Okay, so the Erlkonig has some interesting imaging. It has a tendency to image stuff at “extremes”. Stuff that would generally hang in the middle of the center image gets pushed down to the floor, while stuff higher-up only gets pushed higher. Occasionally, I get glimpses of incredible depth and width, and likewise, it feels like you’re literally “peering” into the layers at times. For example, in Sawano Hiroyuki’s “Cry” I get the impression that I’m hearing everything from atop a balcony. It’s not bad per se - in fact, it’s pretty cool - however, I do think it lends itself to disconnect if only by virtue of stuff occasionally popping from places I’m not expecting. And for those wondering, no, the imaging is not what I would qualify as holographic.
In terms of more traditional metrics like resolving capability, the Erlkonig comfortably trades blows with its flagship peers. Notes are articulated with sufficient crispness, and the Erlkonig has excellent detail retrieval, enough to play with the best. Dynamic compression doesn’t seem to be a big deal either.
If it seems like I’ve been pulling the punches thus far, worry not because that stops now. When there’s $4500 on the line - no paltry sum, mind you - rest assured I’ll nitpick as much as I like. I suppose my biggest issue with the Erlkonig is that when I drop this much money on an IEM, I expect to be blown-away, which the Erlkonig just doesn’t do for me. Expectation bias and the rolled-off treble aside, my intuition tells me it has more to do with the midrange’s intangibles.
To this effect, there’s something disconcerting about the midrange’s transient behavior. Vocals are presented with a larger-than-life quality to them, but they sound borderline sluggish at times. When I hear Taeyeon go into the chorus of “Fine” she sounds emotionally dead, almost limp. On Rodney Atkin’s “Cleaning This Gun,” his chuckles ring with melancholy; the song loses its playful luster. It’s almost like the transients are hanging in limbo, and I suspect that this is a prime example of poor microdynamics. What do I mean? If macrodynamics are the large decibel shifts in a given track, then microdynamics are shifts on a more intimate level: in this case, vocal inflections. I generally refrain from talking about this stuff because, frankly, nuances this small are hard for me to capture and attest to confidently. And it stands that the Erlkonig does have quite good resolution. So perhaps in simpler terms, I just don’t “feel” the emotion I normally should on these tracks.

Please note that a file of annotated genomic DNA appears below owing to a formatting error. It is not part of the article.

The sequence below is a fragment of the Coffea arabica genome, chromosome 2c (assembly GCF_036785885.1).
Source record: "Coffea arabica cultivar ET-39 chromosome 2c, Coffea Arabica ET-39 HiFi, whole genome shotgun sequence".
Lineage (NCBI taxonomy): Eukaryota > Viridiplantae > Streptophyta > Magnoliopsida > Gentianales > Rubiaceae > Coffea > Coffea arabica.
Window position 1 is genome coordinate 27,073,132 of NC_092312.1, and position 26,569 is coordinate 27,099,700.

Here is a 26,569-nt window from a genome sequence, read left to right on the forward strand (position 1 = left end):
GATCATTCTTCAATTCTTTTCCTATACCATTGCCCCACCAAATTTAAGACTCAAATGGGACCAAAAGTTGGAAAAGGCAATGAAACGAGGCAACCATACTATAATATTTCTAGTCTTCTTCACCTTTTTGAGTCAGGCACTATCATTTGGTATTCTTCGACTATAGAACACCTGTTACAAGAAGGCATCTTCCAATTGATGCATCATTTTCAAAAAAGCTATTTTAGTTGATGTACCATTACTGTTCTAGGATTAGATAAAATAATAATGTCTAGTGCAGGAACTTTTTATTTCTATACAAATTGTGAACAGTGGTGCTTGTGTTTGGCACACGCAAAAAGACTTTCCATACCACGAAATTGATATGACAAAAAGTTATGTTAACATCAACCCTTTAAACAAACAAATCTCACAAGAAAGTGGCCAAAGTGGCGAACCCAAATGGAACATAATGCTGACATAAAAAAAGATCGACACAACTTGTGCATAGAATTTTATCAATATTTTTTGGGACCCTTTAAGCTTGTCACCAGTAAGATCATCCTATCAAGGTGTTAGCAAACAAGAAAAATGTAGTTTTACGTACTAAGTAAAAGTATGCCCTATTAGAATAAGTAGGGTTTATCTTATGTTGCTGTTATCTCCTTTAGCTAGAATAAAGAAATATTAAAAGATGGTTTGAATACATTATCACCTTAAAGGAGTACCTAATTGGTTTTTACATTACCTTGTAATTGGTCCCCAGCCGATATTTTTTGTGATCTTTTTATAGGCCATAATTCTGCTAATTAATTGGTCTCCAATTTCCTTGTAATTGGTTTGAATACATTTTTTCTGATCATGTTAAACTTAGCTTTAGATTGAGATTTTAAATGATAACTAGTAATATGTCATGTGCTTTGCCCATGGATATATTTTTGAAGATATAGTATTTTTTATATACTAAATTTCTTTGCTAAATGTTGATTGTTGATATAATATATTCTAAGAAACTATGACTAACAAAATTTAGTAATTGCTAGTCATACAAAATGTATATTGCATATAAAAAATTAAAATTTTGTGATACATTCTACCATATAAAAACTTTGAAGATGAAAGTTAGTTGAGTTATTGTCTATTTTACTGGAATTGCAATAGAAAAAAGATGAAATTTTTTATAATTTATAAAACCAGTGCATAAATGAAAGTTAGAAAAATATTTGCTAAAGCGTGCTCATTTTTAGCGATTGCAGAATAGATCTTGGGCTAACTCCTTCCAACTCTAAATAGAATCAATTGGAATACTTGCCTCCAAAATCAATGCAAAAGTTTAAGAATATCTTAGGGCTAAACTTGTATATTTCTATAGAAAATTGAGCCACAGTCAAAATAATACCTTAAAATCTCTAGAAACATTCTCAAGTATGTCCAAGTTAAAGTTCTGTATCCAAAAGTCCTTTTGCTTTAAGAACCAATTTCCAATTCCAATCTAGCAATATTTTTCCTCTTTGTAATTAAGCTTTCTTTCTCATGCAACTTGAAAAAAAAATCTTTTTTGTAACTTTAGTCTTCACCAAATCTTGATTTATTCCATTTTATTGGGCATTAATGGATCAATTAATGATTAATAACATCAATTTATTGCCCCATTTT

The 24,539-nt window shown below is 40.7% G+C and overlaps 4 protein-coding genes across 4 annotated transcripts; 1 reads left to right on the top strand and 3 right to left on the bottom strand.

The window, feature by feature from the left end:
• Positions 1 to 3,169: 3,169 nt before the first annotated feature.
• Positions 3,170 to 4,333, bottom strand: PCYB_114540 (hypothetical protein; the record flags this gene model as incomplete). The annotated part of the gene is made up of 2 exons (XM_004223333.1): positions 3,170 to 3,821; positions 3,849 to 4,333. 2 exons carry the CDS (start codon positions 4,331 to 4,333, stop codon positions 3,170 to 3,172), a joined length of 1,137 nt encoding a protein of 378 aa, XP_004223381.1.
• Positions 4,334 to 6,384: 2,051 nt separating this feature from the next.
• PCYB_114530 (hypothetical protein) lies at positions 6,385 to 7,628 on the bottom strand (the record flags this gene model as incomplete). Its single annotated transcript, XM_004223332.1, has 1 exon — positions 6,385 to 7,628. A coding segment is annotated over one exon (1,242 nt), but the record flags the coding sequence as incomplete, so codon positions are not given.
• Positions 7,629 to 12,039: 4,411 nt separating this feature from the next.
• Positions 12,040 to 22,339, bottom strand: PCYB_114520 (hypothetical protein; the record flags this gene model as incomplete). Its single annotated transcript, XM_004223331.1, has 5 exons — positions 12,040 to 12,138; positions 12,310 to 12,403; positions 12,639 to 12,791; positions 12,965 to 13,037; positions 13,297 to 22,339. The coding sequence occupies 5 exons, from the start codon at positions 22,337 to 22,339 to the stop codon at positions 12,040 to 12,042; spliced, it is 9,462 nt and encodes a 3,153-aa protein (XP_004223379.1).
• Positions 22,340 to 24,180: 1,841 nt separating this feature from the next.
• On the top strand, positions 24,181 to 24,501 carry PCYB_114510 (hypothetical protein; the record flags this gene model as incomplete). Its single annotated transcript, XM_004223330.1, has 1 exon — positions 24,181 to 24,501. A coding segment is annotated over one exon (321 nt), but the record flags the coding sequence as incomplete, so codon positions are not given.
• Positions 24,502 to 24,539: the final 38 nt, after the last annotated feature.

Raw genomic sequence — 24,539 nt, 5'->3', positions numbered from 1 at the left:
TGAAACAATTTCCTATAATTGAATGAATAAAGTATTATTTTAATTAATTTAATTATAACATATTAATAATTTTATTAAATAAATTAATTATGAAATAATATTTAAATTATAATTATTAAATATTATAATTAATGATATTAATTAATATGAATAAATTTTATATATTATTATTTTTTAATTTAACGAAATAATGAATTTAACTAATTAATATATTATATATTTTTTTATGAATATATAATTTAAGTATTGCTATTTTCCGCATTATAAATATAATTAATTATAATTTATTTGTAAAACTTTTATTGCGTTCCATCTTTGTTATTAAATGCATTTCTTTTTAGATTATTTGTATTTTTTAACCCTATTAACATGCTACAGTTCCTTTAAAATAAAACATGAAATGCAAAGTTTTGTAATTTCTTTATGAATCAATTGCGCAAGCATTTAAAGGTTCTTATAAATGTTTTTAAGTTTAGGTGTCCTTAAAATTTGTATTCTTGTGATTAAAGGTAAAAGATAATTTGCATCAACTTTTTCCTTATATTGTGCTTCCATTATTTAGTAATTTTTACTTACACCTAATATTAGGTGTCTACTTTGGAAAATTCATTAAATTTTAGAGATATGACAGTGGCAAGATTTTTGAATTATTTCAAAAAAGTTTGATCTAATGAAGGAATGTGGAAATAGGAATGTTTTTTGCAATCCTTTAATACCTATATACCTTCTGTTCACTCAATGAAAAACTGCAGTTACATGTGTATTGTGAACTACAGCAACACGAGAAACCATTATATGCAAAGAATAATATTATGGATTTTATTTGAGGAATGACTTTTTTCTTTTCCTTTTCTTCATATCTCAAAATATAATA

And really, that’s an apt segway into my main issue with the Erlkonig: It’s just too safe. Most of the IEMs that I would consider top-tier - that is, IEMs that stand at the audio summit on the merit of their sound quality alone - all have some sort of engagement factor that distinguishes them from their flagship peers. The U12t has its dynamics and transient smoothing, the IER-Z1R has its larger-than-life presentation and bass, the Odin has its sheer resolution and technical chops, heck, Vision Ear’s own VE8 is the warm IEM of IEMs. Unfortunately, there’s simply nothing about the Erlkonig that stands out to my ears. Sure, it’s well-tuned, it’s technical, it’s mad expensive, but ultimately it fails to be much else: It’s as vanilla as they come.
Vision Ears Shootout
Although it’s been a good while since I’ve heard some of these other IEMs, I’ll do my best to briefly break down their differences.
The EVE20’s tonality is something of a mild V-shape with a strong emphasis on the lower midrange and bass regions. It’s basically what you’d get if you cut out more of the Erlkonig’s upper-midrange on the already bloated setting ‘2’. Unfortunately, in tandem with a similar treble roll-off, this doesn’t play too nicely into the EVE20’s intangibles: Notes are articulated fuzzily, and the EVE20 lacks the technical chops that should befit its high cost of entry. The EVE20 is by no means bad; however, I’d argue that it’s older brother, the VE8, is actually a better value proposition taking into account the competition. Go big or go home, right?
...and if you’re going to buy a Vision Ears IEM, this is the one I’d look at. It’s the warm IEM of IEMs. And here’s why: Most warmer IEMs sacrifice technical ability, but the VE8 handily trades blows with its flagship peers in these metrics. Really, anything that plays with male vocals is a real treat on this baby. While I have my issues with the VE8 like it’s BA bass, 6kHz peak that results in sibilance, and the rolled-off treble, it stands (in my opinion) as the most well-rounded IEM in Vision Ear’s lineup.
Vision Ear’s tri-hybrid IEM with a twist: a BA to token the bass and a DD for the midrange. Frankly, this decision always perplexed me, and the trade-off to my ears was an anemic bass response and fuzzy midrange. Still, the Elysium does have one of the best electret driver implementations around with a lively treble response that actually extends. That’s what made it noteworthy - that and, you know, none of their other IEMs have much extension to speak of. While the competition has begun catching up, the Elysium is interesting because it’s an instance of Vision Ears going out of their comfort zone and basically flexing what they can do.
Contrary to what it might seem like, I don’t dislike the Erlkonig at all. It’s a very good IEM. But while I try to evaluate IEMs on the merit of their sound quality alone, I think it would also be disingenuous as a reviewer to not give an assessment of value. Along these lines, in this reviewer's opinion, the Erlkonig is an IEM that is heavily circumscribed by its cost of entry. And to be blunt: To my ears only, it does not present a significant leap - or leap at all - over many of its flagship peers that clock in at well-under half the cost.
Nonetheless, I am incredibly grateful for having been given the opportunity to hear the Erlkonig; it stands that I have no right to knock Vision Ear’s generosity for lending their IEMs out for demo. And hey, if you enjoy the Erlkonig, why should you let me - or anyone else, for that matter - detract from your enjoyment?